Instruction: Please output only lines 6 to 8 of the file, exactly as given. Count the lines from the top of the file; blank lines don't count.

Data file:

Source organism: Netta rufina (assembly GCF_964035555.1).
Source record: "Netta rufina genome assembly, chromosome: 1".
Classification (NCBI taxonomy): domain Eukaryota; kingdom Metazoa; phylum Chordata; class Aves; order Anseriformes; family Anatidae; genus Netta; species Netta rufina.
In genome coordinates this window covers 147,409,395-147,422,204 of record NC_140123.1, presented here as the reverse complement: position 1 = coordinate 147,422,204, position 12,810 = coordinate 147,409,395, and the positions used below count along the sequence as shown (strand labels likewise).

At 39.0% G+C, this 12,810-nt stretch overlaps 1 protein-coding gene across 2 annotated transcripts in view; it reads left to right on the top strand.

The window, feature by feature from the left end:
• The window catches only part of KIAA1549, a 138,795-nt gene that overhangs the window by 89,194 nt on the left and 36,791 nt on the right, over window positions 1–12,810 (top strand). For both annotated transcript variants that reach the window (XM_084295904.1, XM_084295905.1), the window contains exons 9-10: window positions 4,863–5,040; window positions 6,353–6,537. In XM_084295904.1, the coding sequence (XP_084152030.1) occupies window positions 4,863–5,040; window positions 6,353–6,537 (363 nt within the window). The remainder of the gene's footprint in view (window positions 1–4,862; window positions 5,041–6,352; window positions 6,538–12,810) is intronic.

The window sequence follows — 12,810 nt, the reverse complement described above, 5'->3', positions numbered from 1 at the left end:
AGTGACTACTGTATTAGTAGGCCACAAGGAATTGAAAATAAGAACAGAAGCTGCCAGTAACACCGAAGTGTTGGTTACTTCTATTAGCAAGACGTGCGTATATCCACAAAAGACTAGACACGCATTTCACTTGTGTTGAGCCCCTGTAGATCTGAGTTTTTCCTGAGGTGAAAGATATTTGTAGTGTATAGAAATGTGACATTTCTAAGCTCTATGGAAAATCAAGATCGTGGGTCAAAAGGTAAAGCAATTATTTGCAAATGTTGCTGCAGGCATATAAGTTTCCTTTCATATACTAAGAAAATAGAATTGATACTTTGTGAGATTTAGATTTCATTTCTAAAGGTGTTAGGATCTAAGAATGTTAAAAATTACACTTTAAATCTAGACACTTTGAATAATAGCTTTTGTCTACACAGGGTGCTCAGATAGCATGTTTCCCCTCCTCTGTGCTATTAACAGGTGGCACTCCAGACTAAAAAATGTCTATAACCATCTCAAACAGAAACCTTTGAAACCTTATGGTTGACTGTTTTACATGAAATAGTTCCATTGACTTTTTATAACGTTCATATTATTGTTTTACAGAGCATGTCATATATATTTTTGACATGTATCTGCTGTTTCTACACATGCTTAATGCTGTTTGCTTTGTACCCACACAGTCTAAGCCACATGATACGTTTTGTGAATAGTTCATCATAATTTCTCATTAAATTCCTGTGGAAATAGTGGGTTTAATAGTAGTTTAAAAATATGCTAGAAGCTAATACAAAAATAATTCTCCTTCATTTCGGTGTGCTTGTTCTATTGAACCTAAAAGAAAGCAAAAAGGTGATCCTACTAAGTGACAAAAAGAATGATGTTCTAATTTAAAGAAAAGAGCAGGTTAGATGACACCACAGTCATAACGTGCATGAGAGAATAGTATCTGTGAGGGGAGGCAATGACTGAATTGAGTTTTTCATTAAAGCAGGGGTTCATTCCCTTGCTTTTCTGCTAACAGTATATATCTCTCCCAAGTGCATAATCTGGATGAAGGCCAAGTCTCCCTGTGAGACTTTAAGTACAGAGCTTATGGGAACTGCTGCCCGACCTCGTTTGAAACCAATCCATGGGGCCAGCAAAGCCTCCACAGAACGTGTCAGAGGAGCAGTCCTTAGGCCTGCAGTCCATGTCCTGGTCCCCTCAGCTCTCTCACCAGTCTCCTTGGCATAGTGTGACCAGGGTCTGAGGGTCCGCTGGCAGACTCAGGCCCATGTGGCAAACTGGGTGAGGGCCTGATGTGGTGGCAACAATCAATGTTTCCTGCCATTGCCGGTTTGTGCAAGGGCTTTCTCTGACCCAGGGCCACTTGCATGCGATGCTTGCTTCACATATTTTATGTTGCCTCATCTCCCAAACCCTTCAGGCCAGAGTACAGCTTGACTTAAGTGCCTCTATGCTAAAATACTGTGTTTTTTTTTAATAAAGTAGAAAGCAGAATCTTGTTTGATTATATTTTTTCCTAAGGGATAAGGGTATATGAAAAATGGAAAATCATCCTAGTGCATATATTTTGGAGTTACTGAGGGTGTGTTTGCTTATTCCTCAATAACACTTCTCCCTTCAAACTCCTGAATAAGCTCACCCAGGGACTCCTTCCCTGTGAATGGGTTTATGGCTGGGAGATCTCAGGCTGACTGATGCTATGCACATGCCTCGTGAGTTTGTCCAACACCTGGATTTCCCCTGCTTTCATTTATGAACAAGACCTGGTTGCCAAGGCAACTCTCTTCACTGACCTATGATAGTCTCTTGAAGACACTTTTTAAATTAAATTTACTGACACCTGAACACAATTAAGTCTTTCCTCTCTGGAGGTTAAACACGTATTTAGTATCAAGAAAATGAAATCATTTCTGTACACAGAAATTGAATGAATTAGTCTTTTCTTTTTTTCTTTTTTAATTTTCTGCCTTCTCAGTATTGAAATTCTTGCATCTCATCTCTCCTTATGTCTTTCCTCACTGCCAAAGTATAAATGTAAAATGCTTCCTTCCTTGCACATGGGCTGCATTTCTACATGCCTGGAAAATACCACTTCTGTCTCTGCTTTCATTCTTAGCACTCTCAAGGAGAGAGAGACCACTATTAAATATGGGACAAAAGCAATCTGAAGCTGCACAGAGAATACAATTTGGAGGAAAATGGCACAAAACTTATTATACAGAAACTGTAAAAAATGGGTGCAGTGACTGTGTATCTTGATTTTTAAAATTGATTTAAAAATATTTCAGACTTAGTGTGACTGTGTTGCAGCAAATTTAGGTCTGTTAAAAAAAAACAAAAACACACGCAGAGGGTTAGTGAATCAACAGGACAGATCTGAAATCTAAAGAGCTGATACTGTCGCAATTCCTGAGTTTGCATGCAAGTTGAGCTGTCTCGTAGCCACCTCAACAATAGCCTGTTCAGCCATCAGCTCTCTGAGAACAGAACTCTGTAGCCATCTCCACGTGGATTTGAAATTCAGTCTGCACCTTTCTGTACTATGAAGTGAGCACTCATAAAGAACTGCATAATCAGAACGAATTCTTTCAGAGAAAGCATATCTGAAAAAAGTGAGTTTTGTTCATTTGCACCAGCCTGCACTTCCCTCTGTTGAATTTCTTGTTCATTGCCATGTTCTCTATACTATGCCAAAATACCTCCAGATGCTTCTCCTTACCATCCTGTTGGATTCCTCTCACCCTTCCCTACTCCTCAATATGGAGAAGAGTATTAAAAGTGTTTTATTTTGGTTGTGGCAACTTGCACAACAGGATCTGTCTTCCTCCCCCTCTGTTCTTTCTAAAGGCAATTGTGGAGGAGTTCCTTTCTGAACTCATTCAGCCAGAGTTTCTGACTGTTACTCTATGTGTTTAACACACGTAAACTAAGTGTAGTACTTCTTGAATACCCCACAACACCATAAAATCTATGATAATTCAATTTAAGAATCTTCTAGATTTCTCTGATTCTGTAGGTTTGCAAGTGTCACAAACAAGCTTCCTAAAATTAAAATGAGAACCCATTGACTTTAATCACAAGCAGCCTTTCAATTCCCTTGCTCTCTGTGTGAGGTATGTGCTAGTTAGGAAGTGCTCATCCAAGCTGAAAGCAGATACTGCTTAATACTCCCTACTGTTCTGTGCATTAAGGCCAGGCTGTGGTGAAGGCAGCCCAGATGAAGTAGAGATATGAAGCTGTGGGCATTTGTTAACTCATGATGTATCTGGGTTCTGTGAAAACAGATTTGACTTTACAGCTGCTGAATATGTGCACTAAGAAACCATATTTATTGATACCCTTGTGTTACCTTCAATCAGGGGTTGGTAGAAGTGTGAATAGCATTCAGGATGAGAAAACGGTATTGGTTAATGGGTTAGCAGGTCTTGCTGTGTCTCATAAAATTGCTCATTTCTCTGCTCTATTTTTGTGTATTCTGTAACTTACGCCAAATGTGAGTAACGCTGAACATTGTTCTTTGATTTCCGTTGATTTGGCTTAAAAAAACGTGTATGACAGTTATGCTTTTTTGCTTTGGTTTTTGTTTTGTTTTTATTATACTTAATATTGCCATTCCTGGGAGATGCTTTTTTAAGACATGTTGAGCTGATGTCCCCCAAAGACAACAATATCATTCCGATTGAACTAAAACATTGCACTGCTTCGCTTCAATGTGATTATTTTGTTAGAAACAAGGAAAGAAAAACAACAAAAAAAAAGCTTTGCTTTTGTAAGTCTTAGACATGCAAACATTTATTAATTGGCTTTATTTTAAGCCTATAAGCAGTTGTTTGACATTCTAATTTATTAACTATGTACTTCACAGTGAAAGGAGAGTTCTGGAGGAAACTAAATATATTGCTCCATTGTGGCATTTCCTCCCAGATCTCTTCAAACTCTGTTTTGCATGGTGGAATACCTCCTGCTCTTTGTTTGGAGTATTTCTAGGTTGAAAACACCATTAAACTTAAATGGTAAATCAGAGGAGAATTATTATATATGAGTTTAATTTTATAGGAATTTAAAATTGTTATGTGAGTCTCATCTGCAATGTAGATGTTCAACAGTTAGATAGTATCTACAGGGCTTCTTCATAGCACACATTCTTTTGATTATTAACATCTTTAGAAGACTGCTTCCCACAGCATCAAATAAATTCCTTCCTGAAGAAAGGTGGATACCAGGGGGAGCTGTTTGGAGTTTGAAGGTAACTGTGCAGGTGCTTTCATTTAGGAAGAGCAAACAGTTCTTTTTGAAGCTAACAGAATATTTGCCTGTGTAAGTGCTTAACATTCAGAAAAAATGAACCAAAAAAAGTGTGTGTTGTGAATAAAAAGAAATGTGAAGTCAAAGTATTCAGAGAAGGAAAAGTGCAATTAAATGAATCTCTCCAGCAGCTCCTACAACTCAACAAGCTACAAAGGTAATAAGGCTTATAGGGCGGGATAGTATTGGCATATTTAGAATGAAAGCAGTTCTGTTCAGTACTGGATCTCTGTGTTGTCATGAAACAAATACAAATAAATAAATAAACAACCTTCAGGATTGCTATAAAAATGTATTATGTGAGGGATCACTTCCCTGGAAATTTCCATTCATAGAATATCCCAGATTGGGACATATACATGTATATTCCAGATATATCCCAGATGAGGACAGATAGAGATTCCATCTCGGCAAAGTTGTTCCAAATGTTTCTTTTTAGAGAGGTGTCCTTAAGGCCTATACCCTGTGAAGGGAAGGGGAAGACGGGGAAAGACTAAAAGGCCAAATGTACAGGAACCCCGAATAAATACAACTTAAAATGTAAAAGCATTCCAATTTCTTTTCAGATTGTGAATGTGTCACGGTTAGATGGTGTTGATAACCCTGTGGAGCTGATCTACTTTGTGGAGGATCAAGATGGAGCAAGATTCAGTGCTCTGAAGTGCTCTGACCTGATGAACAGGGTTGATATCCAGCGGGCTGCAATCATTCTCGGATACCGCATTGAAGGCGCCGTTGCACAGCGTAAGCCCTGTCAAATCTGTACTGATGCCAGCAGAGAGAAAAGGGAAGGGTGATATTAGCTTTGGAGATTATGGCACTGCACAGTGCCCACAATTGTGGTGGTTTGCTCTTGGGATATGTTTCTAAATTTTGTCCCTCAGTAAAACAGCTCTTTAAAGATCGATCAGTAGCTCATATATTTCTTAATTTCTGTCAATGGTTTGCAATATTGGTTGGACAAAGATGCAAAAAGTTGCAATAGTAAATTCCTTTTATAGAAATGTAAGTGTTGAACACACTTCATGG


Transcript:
The window, feature by feature from the left end:
• The window catches only part of KIAA1549, a 138,795-nt gene that overhangs the window by 89,194 nt on the left and 36,791 nt on the right, over window positions 1–12,810 (top strand). For both annotated transcript variants that reach the window (XM_084295904.1, XM_084295905.1), the window contains exons 9-10: window positions 4,863–5,040; window positions 6,353–6,537. In XM_084295904.1, the coding sequence (XP_084152030.1) occupies window positions 4,863–5,040; window positions 6,353–6,537 (363 nt within the window). The remainder of the gene's footprint in view (window positions 1–4,862; window positions 5,041–6,352; window positions 6,538–12,810) is intronic.

The window sequence follows — 12,810 nt, the reverse complement described above, 5'->3', positions numbered from 1 at the left end: